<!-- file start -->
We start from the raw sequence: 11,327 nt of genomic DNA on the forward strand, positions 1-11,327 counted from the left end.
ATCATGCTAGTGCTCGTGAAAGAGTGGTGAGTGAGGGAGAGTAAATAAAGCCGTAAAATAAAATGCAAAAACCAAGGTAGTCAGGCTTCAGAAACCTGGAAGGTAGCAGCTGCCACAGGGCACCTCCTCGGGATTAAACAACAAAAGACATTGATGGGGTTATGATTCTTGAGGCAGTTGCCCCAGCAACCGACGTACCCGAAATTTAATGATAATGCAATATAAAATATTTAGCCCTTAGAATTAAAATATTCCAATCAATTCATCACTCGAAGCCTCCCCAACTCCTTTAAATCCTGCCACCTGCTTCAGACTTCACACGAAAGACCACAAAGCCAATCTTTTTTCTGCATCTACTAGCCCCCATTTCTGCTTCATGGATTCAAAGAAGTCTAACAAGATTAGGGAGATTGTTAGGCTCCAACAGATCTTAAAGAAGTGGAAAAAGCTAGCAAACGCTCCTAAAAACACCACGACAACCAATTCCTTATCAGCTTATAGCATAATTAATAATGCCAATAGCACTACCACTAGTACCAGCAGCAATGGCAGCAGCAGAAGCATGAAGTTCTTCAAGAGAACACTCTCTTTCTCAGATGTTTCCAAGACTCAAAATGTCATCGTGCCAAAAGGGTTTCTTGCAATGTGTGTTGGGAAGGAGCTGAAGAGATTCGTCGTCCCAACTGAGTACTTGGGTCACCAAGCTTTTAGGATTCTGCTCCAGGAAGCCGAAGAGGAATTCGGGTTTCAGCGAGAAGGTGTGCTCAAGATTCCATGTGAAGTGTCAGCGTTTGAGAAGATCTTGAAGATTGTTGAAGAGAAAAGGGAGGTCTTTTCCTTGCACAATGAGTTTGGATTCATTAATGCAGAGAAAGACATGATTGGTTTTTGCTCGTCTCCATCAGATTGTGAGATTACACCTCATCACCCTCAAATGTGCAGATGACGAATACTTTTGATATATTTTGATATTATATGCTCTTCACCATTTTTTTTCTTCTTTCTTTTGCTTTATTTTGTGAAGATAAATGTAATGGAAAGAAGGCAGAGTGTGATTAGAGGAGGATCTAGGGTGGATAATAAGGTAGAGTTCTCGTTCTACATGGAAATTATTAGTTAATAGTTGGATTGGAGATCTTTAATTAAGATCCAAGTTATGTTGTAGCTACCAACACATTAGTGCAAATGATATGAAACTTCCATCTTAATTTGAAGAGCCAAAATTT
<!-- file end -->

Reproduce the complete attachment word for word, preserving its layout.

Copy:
We start from the raw sequence: 11,327 nt of genomic DNA on the forward strand, positions 1-11,327 counted from the left end.
ATCATGCTAGTGCTCGTGAAAGAGTGGTGAGTGAGGGAGAGTAAATAAAGCCGTAAAATAAAATGCAAAAACCAAGGTAGTCAGGCTTCAGAAACCTGGAAGGTAGCAGCTGCCACAGGGCACCTCCTCGGGATTAAACAACAAAAGACATTGATGGGGTTATGATTCTTGAGGCAGTTGCCCCAGCAACCGACGTACCCGAAATTTAATGATAATGCAATATAAAATATTTAGCCCTTAGAATTAAAATATTCCAATCAATTCATCACTCGAAGCCTCCCCAACTCCTTTAAATCCTGCCACCTGCTTCAGACTTCACACGAAAGACCACAAAGCCAATCTTTTTTCTGCATCTACTAGCCCCCATTTCTGCTTCATGGATTCAAAGAAGTCTAACAAGATTAGGGAGATTGTTAGGCTCCAACAGATCTTAAAGAAGTGGAAAAAGCTAGCAAACGCTCCTAAAAACACCACGACAACCAATTCCTTATCAGCTTATAGCATAATTAATAATGCCAATAGCACTACCACTAGTACCAGCAGCAATGGCAGCAGCAGAAGCATGAAGTTCTTCAAGAGAACACTCTCTTTCTCAGATGTTTCCAAGACTCAAAATGTCATCGTGCCAAAAGGGTTTCTTGCAATGTGTGTTGGGAAGGAGCTGAAGAGATTCGTCGTCCCAACTGAGTACTTGGGTCACCAAGCTTTTAGGATTCTGCTCCAGGAAGCCGAAGAGGAATTCGGGTTTCAGCGAGAAGGTGTGCTCAAGATTCCATGTGAAGTGTCAGCGTTTGAGAAGATCTTGAAGATTGTTGAAGAGAAAAGGGAGGTCTTTTCCTTGCACAATGAGTTTGGATTCATTAATGCAGAGAAAGACATGATTGGTTTTTGCTCGTCTCCATCAGATTGTGAGATTACACCTCATCACCCTCAAATGTGCAGATGACGAATACTTTTGATATATTTTGATATTATATGCTCTTCACCATTTTTTTTCTTCTTTCTTTTGCTTTATTTTGTGAAGATAAATGTAATGGAAAGAAGGCAGAGTGTGATTAGAGGAGGATCTAGGGTGGATAATAAGGTAGAGTTCTCGTTCTACATGGAAATTATTAGTTAATAGTTGGATTGGAGATCTTTAATTAAGATCCAAGTTATGTTGTAGCTACCAACACATTAGTGCAAATGATATGAAACTTCCATCTTAATTTGAAGAGCCAAAATTT